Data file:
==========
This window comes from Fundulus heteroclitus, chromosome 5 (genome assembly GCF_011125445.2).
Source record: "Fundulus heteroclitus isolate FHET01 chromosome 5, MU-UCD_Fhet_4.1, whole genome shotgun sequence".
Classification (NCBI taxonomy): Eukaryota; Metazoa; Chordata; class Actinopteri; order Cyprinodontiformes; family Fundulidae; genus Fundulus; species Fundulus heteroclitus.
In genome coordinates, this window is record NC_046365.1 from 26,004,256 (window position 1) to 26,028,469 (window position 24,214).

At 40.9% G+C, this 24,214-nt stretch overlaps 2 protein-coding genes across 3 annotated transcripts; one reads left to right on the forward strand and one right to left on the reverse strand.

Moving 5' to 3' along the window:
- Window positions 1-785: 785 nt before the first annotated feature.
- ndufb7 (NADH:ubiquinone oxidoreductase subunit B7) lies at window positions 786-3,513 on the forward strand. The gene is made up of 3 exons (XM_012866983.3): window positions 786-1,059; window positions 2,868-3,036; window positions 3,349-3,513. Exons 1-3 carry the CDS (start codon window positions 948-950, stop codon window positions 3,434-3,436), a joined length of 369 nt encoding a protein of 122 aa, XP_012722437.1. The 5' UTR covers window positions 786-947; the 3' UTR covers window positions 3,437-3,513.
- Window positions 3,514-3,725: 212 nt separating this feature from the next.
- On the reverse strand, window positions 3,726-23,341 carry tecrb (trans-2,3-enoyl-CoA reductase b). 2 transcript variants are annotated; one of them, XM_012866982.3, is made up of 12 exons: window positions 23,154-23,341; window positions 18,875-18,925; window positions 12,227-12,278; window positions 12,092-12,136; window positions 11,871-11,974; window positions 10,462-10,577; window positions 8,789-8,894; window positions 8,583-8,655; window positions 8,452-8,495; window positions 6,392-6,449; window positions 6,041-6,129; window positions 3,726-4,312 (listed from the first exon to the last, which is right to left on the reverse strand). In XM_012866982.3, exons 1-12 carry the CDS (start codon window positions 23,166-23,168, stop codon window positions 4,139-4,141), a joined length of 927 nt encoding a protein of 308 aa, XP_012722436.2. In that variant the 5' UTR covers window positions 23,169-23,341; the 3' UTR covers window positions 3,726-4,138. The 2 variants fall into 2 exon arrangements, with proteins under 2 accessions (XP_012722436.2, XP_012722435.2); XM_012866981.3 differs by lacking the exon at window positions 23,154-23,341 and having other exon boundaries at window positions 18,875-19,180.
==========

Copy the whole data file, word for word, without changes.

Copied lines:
This window comes from Fundulus heteroclitus, chromosome 5 (genome assembly GCF_011125445.2).
Source record: "Fundulus heteroclitus isolate FHET01 chromosome 5, MU-UCD_Fhet_4.1, whole genome shotgun sequence".
Classification (NCBI taxonomy): Eukaryota; Metazoa; Chordata; class Actinopteri; order Cyprinodontiformes; family Fundulidae; genus Fundulus; species Fundulus heteroclitus.
In genome coordinates, this window is record NC_046365.1 from 26,004,256 (window position 1) to 26,028,469 (window position 24,214).

At 40.9% G+C, this 24,214-nt stretch overlaps 2 protein-coding genes across 3 annotated transcripts; one reads left to right on the forward strand and one right to left on the reverse strand.

Moving 5' to 3' along the window:
- Window positions 1-785: 785 nt before the first annotated feature.
- ndufb7 (NADH:ubiquinone oxidoreductase subunit B7) lies at window positions 786-3,513 on the forward strand. The gene is made up of 3 exons (XM_012866983.3): window positions 786-1,059; window positions 2,868-3,036; window positions 3,349-3,513. Exons 1-3 carry the CDS (start codon window positions 948-950, stop codon window positions 3,434-3,436), a joined length of 369 nt encoding a protein of 122 aa, XP_012722437.1. The 5' UTR covers window positions 786-947; the 3' UTR covers window positions 3,437-3,513.
- Window positions 3,514-3,725: 212 nt separating this feature from the next.
- On the reverse strand, window positions 3,726-23,341 carry tecrb (trans-2,3-enoyl-CoA reductase b). 2 transcript variants are annotated; one of them, XM_012866982.3, is made up of 12 exons: window positions 23,154-23,341; window positions 18,875-18,925; window positions 12,227-12,278; window positions 12,092-12,136; window positions 11,871-11,974; window positions 10,462-10,577; window positions 8,789-8,894; window positions 8,583-8,655; window positions 8,452-8,495; window positions 6,392-6,449; window positions 6,041-6,129; window positions 3,726-4,312 (listed from the first exon to the last, which is right to left on the reverse strand). In XM_012866982.3, exons 1-12 carry the CDS (start codon window positions 23,166-23,168, stop codon window positions 4,139-4,141), a joined length of 927 nt encoding a protein of 308 aa, XP_012722436.2. In that variant the 5' UTR covers window positions 23,169-23,341; the 3' UTR covers window positions 3,726-4,138. The 2 variants fall into 2 exon arrangements, with proteins under 2 accessions (XP_012722436.2, XP_012722435.2); XM_012866981.3 differs by lacking the exon at window positions 23,154-23,341 and having other exon boundaries at window positions 18,875-19,180.